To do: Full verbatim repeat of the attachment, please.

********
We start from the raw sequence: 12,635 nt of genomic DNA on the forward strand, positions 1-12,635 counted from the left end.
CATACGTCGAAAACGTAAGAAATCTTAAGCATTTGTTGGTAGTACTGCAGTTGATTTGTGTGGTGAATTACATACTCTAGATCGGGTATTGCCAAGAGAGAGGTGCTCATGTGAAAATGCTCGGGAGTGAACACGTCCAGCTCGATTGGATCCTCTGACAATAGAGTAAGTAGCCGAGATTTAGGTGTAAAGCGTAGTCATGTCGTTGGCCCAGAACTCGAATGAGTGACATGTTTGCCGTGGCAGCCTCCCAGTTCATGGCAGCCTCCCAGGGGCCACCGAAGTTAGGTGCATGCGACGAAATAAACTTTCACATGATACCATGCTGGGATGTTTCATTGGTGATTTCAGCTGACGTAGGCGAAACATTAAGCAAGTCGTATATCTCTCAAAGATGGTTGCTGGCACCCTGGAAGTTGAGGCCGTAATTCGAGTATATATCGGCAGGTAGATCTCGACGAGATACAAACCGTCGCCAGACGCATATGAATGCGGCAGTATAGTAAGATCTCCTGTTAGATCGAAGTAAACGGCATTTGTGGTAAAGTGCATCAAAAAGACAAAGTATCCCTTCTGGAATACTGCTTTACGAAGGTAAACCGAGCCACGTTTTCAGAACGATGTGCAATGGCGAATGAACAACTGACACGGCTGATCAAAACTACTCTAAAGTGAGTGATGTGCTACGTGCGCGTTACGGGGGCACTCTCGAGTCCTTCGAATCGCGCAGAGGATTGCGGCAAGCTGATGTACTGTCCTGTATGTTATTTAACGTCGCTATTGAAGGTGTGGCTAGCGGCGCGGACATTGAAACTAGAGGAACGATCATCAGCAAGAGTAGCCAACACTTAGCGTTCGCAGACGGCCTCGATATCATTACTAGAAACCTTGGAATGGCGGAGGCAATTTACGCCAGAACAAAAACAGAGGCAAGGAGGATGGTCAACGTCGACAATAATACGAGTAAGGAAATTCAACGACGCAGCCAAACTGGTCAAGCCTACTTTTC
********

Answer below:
We start from the raw sequence: 12,635 nt of genomic DNA on the forward strand, positions 1-12,635 counted from the left end.
CATACGTCGAAAACGTAAGAAATCTTAAGCATTTGTTGGTAGTACTGCAGTTGATTTGTGTGGTGAATTACATACTCTAGATCGGGTATTGCCAAGAGAGAGGTGCTCATGTGAAAATGCTCGGGAGTGAACACGTCCAGCTCGATTGGATCCTCTGACAATAGAGTAAGTAGCCGAGATTTAGGTGTAAAGCGTAGTCATGTCGTTGGCCCAGAACTCGAATGAGTGACATGTTTGCCGTGGCAGCCTCCCAGTTCATGGCAGCCTCCCAGGGGCCACCGAAGTTAGGTGCATGCGACGAAATAAACTTTCACATGATACCATGCTGGGATGTTTCATTGGTGATTTCAGCTGACGTAGGCGAAACATTAAGCAAGTCGTATATCTCTCAAAGATGGTTGCTGGCACCCTGGAAGTTGAGGCCGTAATTCGAGTATATATCGGCAGGTAGATCTCGACGAGATACAAACCGTCGCCAGACGCATATGAATGCGGCAGTATAGTAAGATCTCCTGTTAGATCGAAGTAAACGGCATTTGTGGTAAAGTGCATCAAAAAGACAAAGTATCCCTTCTGGAATACTGCTTTACGAAGGTAAACCGAGCCACGTTTTCAGAACGATGTGCAATGGCGAATGAACAACTGACACGGCTGATCAAAACTACTCTAAAGTGAGTGATGTGCTACGTGCGCGTTACGGGGGCACTCTCGAGTCCTTCGAATCGCGCAGAGGATTGCGGCAAGCTGATGTACTGTCCTGTATGTTATTTAACGTCGCTATTGAAGGTGTGGCTAGCGGCGCGGACATTGAAACTAGAGGAACGATCATCAGCAAGAGTAGCCAACACTTAGCGTTCGCAGACGGCCTCGATATCATTACTAGAAACCTTGGAATGGCGGAGGCAATTTACGCCAGAACAAAAACAGAGGCAAGGAGGATGGTCAACGTCGACAATAATACGAGTAAGGAAATTCAACGACGCAGCCAAACTGGTCAAGCCTACTTTTC